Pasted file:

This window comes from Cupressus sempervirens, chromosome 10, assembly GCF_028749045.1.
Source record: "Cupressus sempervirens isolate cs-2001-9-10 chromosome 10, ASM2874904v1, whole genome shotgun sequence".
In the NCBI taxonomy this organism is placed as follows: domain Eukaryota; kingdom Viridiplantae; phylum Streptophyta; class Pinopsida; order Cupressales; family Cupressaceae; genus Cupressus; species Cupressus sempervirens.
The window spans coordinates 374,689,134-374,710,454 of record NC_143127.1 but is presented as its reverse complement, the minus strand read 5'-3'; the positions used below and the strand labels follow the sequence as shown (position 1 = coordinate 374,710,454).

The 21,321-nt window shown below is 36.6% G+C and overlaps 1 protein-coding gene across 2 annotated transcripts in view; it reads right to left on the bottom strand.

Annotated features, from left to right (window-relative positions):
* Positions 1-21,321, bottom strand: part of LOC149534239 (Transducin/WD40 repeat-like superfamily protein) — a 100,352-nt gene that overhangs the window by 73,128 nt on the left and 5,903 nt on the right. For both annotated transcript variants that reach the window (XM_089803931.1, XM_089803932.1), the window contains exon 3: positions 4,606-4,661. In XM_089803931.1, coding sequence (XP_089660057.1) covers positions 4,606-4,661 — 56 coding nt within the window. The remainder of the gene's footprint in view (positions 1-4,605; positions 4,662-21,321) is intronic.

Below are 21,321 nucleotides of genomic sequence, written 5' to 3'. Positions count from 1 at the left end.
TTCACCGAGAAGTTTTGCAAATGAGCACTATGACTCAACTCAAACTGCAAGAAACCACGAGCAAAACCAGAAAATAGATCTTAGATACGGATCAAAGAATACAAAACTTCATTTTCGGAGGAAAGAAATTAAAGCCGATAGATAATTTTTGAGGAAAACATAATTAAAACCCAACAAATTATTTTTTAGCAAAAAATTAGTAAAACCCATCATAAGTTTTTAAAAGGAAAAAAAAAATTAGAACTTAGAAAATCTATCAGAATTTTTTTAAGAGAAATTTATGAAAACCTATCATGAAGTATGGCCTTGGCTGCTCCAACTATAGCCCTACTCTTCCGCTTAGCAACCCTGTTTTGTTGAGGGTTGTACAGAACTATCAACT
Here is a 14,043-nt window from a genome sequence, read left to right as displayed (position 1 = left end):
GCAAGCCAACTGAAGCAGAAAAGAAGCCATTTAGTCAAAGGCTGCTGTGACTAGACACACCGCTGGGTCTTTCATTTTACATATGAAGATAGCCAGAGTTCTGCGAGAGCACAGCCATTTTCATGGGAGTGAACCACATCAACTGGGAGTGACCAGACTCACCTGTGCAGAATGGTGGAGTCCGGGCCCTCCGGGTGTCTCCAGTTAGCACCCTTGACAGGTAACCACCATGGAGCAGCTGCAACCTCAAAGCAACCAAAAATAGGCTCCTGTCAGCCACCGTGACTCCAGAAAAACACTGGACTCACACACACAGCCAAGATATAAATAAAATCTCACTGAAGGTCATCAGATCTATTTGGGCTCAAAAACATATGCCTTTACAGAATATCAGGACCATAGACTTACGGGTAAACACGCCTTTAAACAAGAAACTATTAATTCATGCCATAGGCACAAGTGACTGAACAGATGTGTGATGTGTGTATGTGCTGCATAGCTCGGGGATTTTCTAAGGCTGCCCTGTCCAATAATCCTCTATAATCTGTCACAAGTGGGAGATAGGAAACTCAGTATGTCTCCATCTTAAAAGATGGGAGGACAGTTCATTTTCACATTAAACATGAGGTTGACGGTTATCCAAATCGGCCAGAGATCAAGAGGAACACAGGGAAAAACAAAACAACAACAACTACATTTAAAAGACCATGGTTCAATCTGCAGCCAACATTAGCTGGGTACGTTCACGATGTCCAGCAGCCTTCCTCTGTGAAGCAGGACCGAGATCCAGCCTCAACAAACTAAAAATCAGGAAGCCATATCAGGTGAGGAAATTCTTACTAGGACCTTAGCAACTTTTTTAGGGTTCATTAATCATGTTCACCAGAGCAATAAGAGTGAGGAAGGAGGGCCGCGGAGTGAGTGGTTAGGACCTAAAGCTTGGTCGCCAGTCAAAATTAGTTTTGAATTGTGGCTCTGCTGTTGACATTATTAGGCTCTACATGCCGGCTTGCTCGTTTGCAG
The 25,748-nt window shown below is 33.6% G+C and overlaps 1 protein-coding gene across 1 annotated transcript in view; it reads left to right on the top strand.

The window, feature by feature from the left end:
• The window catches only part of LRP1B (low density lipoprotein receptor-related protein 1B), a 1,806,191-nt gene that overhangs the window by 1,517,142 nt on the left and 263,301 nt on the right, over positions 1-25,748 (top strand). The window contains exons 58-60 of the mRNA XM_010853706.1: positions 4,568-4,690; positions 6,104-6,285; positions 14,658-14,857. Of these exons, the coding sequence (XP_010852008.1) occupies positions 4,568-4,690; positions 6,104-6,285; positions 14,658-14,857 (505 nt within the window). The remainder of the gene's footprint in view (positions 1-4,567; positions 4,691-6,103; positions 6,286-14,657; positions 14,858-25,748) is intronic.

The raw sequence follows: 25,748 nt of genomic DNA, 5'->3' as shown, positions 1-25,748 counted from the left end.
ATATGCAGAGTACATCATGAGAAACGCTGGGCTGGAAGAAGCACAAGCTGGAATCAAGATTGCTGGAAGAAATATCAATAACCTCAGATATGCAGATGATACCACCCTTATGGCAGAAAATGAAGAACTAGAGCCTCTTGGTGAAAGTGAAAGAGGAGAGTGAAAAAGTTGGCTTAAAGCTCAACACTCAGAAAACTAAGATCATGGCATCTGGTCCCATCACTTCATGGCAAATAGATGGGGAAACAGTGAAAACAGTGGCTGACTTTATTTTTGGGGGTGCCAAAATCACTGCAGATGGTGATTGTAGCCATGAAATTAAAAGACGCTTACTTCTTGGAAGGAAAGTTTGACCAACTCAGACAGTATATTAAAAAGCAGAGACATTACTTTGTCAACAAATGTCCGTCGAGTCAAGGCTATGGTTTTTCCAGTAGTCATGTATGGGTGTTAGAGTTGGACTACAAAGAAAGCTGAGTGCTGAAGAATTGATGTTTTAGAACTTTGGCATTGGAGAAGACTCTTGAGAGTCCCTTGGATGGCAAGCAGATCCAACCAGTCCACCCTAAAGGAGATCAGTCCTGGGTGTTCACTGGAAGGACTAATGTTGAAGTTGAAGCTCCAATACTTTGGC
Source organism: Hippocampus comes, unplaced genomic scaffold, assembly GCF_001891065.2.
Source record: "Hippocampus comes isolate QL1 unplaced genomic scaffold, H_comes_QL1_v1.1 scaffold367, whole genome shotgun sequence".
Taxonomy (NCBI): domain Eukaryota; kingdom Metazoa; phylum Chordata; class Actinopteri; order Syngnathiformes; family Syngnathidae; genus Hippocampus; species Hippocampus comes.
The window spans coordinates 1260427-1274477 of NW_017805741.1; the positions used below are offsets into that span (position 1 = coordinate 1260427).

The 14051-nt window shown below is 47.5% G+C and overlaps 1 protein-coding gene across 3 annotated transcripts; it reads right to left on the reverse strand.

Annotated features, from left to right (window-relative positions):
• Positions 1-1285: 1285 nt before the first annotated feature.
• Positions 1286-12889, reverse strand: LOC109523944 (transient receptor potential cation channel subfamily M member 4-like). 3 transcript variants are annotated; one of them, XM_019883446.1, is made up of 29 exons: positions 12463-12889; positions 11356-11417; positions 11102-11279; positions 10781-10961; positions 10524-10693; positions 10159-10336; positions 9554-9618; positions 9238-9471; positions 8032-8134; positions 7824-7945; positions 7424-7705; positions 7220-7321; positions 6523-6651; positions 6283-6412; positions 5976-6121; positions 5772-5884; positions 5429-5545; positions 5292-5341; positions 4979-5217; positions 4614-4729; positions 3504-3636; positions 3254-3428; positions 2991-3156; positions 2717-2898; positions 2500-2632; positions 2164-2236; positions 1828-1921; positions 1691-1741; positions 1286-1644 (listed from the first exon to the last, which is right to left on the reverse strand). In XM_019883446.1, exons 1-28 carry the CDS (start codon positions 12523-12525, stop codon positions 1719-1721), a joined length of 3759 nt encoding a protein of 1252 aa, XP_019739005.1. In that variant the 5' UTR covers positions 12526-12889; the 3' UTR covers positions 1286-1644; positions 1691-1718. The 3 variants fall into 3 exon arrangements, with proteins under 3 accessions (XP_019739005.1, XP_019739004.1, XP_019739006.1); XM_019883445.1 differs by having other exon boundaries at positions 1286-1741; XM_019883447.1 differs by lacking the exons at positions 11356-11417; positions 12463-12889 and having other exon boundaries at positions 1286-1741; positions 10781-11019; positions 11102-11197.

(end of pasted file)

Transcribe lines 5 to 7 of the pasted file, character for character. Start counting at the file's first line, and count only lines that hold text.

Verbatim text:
The 21,321-nt window shown below is 36.6% G+C and overlaps 1 protein-coding gene across 2 annotated transcripts in view; it reads right to left on the bottom strand.

Annotated features, from left to right (window-relative positions):
* Positions 1-21,321, bottom strand: part of LOC149534239 (Transducin/WD40 repeat-like superfamily protein) — a 100,352-nt gene that overhangs the window by 73,128 nt on the left and 5,903 nt on the right. For both annotated transcript variants that reach the window (XM_089803931.1, XM_089803932.1), the window contains exon 3: positions 4,606-4,661. In XM_089803931.1, coding sequence (XP_089660057.1) covers positions 4,606-4,661 — 56 coding nt within the window. The remainder of the gene's footprint in view (positions 1-4,605; positions 4,662-21,321) is intronic.